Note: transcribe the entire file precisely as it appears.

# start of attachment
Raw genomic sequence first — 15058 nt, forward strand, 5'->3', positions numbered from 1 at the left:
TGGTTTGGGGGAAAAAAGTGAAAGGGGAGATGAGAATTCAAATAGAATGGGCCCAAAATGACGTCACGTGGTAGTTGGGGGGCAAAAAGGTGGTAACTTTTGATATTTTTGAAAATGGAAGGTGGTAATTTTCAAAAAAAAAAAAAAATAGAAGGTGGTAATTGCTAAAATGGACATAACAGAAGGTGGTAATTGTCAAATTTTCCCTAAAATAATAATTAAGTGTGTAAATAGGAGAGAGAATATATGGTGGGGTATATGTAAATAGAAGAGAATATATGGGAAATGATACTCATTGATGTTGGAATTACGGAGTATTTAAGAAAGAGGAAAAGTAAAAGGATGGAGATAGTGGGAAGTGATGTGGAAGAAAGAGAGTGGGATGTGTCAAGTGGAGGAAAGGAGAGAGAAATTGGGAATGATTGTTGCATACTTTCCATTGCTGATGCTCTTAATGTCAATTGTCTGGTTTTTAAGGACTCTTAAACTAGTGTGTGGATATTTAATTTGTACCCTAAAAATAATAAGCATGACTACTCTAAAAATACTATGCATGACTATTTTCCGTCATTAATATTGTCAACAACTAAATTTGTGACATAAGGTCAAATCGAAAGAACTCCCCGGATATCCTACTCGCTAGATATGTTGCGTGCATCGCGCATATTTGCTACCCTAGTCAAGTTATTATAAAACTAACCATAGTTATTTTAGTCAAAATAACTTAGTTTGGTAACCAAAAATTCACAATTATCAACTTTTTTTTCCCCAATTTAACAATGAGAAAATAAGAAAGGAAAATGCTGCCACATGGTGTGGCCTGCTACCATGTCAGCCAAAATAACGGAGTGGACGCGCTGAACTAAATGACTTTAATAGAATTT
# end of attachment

Raw genomic sequence first — 15058 nt, forward strand, 5'->3', positions numbered from 1 at the left:
TGGTTTGGGGGAAAAAAGTGAAAGGGGAGATGAGAATTCAAATAGAATGGGCCCAAAATGACGTCACGTGGTAGTTGGGGGGCAAAAAGGTGGTAACTTTTGATATTTTTGAAAATGGAAGGTGGTAATTTTCAAAAAAAAAAAAAAATAGAAGGTGGTAATTGCTAAAATGGACATAACAGAAGGTGGTAATTGTCAAATTTTCCCTAAAATAATAATTAAGTGTGTAAATAGGAGAGAGAATATATGGTGGGGTATATGTAAATAGAAGAGAATATATGGGAAATGATACTCATTGATGTTGGAATTACGGAGTATTTAAGAAAGAGGAAAAGTAAAAGGATGGAGATAGTGGGAAGTGATGTGGAAGAAAGAGAGTGGGATGTGTCAAGTGGAGGAAAGGAGAGAGAAATTGGGAATGATTGTTGCATACTTTCCATTGCTGATGCTCTTAATGTCAATTGTCTGGTTTTTAAGGACTCTTAAACTAGTGTGTGGATATTTAATTTGTACCCTAAAAATAATAAGCATGACTACTCTAAAAATACTATGCATGACTATTTTCCGTCATTAATATTGTCAACAACTAAATTTGTGACATAAGGTCAAATCGAAAGAACTCCCCGGATATCCTACTCGCTAGATATGTTGCGTGCATCGCGCATATTTGCTACCCTAGTCAAGTTATTATAAAACTAACCATAGTTATTTTAGTCAAAATAACTTAGTTTGGTAACCAAAAATTCACAATTATCAACTTTTTTTTCCCCAATTTAACAATGAGAAAATAAGAAAGGAAAATGCTGCCACATGGTGTGGCCTGCTACCATGTCAGCCAAAATAACGGAGTGGACGCGCTGAACTAAATGACTTTAATAGAATTT